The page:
Genesis gigs in 1971 and 1972

Genesis gigs in 1971 and 1972
genesisprog72 I have been delaying writing on Genesis, because they were so important to me in the 70s, and I wanted to be sure that I do my memories, and this special band, justice. The first time I saw the band was on the Charisma package tour where they were joined by Van Der Graaf Generator and Lindisfarne for the princely sum of 30p. I have already blogged on that gig, where Genesis stole the show, as they would always do in those days. I saw Genesis several times in 1971 and 1972. They supported Mott the Hoople at a gig at Sunderland Locarno, and I also saw them as support for Lindisfarne at the City Hall (see programme) and at the Lincoln and Reading Festivals in 1972. The band were up and coming but they were also very much at the top of their game in many ways. During those years they released the classic albums “Nursery Cryme” and “Foxtrot”. Much of the set was drawn from “Nursery Cryme”, and I remember those songs best of all. “The Musical Box” and “The Return of the Giant Hogweed” were great stage favourites and would be preceded by long complex stories delivered in an enchanting, spell-binding and spooky manner by Peter Gabriel. “The Musical Box” was my favourite. Peter shaved the front of his head during this period, and also started to experiment with costumes. Steve Hackett would be sitting on a stool playing those intricate beautiful melodies, Tony Banks was wringing swirling, brooding sounds from his organ and Mike Rutherford would be quietly plucking away at his bass. Phil Collins was at the back on drums having recently joined the band, and providing backing vocals, and which were actually a very important part of their sound, which I didn’t realise until he was to become the front man a few years later.genesisprog72a The set would also feature the dramatic and fierce “The Knife” as encore, from their first “real” Genesis album Trespass, and later in 1972 new songs “Watcher of the Skies” (Peter would fly onto the stage as a weird bat-like creature) and the epic “Suppers Ready”, both from the “Foxtrot” album were introduced into the set. The set which sticks in my mind most of all is Reading 72. Genesis were featured on the Friday night of the festival, on a line-up headed by Curved Air and also featuring Mungo Jerry. It was a warm, calm evening and Genesis came on stage at dusk,  just as it was getting dark. Their beautiful textured sound flowed across the field, and we were all silent, entranced by Peter’s stories and by his strong presence. The Musical Box story was my favourite: Cynthia kills Henry, by knocking off his head with a croquet mallet, and then finds his musical box in the attic.  It was pure magic and they were easily the highlight of that night. A recording exists of that evening and shows that they played: The Knife; Twilight Alehouse; Watcher Of The Skies; The Musical box; The Return Of The Giant Hogweed. Pure magic. Genesis were to gain their most success a few years later, but it is those early gigs that stick in my mind. The band were at their most inventive, their most powerful, and their most potent in 1972 and 1972. You just had to be there to understand it. There was a simplicity, an innocence, a purity about them in those days. Magic.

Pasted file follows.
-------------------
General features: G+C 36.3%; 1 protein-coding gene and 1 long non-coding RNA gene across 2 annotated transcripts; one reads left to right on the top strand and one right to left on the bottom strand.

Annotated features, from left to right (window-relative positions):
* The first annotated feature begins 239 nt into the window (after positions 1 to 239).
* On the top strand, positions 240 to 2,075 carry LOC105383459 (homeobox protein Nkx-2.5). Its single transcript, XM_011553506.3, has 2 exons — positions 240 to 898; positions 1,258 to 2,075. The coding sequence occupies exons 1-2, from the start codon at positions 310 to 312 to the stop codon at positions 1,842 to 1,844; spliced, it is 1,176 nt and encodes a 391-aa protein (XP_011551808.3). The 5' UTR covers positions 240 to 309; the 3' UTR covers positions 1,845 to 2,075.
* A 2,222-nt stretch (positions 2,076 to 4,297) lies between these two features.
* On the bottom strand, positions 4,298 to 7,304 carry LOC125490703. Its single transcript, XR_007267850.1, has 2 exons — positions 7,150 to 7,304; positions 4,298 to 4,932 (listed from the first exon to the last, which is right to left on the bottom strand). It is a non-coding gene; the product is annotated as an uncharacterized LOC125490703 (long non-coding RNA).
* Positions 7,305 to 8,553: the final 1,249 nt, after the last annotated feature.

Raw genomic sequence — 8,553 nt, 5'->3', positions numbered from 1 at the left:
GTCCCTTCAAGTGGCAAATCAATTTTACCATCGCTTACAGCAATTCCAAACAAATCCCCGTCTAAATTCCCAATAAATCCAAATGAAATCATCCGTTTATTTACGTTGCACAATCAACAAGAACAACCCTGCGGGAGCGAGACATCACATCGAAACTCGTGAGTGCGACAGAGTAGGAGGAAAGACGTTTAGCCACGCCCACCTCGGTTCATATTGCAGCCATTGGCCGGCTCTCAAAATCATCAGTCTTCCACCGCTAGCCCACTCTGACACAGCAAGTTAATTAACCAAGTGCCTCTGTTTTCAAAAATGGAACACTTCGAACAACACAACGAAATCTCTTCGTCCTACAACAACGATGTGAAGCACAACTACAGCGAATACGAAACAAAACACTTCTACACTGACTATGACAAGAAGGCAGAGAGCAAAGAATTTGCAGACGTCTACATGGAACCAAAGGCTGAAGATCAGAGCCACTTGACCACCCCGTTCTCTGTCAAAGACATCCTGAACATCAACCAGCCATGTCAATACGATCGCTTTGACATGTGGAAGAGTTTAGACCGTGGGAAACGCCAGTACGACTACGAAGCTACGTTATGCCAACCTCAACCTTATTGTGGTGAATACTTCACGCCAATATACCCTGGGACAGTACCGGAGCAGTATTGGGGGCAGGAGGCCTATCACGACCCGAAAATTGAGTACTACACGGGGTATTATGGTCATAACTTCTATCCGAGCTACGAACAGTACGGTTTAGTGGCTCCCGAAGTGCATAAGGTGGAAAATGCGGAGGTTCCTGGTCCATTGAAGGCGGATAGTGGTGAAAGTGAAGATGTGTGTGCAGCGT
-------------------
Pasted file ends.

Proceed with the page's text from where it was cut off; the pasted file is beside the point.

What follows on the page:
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One response to this post.

  1. Posted by Neil McEwan on January 27, 2016 at 5:03 pm

    I was a big fan of Genesis at this time and saw them play at the Dagenham Roundhouse with a mate from school and at a venue at Mile End (Sundowner?). During the era of Gabriel’s strangely shaved head and costumes. Remember him walking up to the mic at the Roundhouse wearing a flower on his head to start the set and the mic didn’t work, spurring Peter to throw the mic to the floor and stomp off for a while. Calling for and receiving ‘The Knife’ as an encore was always a treat.

    i had tickets to see them play the Theatre Royal Drury Lane a few years later, but they had got big by then and I didn’t watch them in the end.

    Thanks for posting this and bringing back so many good memories of a magical time.

    Reply

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